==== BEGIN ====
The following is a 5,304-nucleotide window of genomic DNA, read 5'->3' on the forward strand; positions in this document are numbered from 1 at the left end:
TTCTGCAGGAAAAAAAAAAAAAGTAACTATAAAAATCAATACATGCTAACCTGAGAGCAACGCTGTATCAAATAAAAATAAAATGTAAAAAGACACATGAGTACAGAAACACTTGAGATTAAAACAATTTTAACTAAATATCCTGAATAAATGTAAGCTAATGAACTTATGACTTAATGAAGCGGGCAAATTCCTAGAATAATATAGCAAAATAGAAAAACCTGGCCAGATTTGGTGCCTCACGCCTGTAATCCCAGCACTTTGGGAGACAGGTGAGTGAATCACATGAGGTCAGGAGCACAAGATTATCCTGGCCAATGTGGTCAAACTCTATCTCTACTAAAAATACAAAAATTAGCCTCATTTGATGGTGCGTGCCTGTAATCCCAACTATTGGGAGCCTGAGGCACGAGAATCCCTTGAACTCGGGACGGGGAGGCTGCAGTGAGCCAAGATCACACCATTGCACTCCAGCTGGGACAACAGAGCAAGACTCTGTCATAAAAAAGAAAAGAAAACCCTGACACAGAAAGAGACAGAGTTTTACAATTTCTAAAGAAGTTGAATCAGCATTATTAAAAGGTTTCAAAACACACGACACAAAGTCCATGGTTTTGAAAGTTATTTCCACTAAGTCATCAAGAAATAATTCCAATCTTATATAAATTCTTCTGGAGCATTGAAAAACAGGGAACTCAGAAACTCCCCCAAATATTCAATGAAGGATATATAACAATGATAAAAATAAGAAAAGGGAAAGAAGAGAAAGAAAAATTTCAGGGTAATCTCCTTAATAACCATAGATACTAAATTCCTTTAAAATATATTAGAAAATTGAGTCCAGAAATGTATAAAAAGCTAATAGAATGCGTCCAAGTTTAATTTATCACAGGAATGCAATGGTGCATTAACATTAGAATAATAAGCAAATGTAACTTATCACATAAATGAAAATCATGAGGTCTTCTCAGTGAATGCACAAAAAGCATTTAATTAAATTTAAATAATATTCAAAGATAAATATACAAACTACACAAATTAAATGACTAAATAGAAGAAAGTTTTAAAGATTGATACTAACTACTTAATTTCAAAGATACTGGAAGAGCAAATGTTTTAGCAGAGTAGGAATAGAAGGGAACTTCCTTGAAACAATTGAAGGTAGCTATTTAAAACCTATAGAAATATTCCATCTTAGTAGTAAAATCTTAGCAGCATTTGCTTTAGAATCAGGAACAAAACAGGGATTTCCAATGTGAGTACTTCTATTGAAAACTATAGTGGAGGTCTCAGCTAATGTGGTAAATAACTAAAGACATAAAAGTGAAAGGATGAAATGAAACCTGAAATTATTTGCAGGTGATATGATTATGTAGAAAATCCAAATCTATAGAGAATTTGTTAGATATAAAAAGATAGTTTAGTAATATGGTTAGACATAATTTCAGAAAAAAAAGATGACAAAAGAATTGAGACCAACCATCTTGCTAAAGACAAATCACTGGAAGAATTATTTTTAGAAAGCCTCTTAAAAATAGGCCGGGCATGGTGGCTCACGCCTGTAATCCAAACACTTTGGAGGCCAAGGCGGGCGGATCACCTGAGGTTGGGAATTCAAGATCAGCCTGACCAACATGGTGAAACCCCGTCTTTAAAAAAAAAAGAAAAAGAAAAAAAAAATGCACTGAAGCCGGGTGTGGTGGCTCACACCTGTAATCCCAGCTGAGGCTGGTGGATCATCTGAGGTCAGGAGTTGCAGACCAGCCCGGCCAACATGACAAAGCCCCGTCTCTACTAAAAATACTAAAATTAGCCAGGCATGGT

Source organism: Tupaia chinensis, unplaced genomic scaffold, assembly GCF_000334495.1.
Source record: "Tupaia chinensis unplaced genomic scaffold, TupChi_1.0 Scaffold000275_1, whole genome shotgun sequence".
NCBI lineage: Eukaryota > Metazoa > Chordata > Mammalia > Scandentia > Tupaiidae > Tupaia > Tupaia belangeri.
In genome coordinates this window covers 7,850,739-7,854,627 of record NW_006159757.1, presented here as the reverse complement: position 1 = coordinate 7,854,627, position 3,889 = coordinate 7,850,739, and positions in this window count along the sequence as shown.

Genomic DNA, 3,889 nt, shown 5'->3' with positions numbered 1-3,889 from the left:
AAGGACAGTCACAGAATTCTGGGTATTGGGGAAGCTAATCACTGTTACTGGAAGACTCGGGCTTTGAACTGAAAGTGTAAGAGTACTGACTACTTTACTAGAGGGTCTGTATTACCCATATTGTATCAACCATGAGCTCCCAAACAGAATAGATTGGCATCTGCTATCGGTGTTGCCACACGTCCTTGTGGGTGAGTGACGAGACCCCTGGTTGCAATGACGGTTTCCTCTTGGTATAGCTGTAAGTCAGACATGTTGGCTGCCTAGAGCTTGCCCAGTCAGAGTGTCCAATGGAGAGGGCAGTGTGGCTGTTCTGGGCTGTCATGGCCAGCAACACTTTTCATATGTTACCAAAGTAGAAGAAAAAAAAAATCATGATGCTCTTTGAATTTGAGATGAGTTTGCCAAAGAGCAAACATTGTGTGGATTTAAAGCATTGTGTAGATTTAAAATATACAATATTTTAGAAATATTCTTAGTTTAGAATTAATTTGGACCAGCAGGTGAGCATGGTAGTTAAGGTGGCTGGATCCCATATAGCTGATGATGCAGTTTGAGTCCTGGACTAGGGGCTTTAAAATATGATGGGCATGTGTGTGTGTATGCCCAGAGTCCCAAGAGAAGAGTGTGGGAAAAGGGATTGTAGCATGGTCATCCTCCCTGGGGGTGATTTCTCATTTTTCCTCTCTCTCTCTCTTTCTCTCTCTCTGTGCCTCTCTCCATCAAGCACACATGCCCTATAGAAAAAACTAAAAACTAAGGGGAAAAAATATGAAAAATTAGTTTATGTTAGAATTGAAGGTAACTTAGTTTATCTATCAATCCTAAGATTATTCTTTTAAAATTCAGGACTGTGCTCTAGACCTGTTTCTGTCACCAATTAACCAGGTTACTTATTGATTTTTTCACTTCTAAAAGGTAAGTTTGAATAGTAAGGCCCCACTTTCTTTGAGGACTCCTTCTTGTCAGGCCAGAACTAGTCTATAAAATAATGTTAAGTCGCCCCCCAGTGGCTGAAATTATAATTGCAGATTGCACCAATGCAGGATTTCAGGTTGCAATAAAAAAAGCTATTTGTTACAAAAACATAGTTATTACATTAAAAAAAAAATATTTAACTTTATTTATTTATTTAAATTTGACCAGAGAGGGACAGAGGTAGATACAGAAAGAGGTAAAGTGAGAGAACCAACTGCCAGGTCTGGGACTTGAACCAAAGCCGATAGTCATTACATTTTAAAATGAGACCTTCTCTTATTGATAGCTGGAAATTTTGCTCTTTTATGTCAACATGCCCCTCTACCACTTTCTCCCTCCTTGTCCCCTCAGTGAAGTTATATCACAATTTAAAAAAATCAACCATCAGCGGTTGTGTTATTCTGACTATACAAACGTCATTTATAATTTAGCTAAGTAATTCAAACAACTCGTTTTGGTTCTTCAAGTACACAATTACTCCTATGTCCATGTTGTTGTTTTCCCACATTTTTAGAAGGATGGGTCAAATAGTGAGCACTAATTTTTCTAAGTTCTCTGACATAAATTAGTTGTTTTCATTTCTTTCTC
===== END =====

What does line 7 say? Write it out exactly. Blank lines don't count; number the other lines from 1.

Genomic DNA, 3,889 nt, shown 5'->3' with positions numbered 1-3,889 from the left: